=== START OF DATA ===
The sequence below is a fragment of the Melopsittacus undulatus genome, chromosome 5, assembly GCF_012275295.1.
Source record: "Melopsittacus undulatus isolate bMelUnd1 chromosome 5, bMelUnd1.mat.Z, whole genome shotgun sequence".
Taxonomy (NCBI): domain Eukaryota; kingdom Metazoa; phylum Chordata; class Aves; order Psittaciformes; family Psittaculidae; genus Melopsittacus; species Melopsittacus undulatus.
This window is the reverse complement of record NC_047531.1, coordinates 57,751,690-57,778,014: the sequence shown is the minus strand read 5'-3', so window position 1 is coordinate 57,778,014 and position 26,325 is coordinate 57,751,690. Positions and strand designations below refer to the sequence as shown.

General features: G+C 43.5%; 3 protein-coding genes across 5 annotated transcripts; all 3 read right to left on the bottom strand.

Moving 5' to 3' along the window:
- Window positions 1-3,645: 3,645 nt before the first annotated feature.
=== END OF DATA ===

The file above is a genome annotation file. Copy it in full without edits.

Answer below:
The sequence below is a fragment of the Melopsittacus undulatus genome, chromosome 5, assembly GCF_012275295.1.
Source record: "Melopsittacus undulatus isolate bMelUnd1 chromosome 5, bMelUnd1.mat.Z, whole genome shotgun sequence".
Taxonomy (NCBI): domain Eukaryota; kingdom Metazoa; phylum Chordata; class Aves; order Psittaciformes; family Psittaculidae; genus Melopsittacus; species Melopsittacus undulatus.
This window is the reverse complement of record NC_047531.1, coordinates 57,751,690-57,778,014: the sequence shown is the minus strand read 5'-3', so window position 1 is coordinate 57,778,014 and position 26,325 is coordinate 57,751,690. Positions and strand designations below refer to the sequence as shown.

General features: G+C 43.5%; 3 protein-coding genes across 5 annotated transcripts; all 3 read right to left on the bottom strand.

Moving 5' to 3' along the window:
- Window positions 1-3,645: 3,645 nt before the first annotated feature.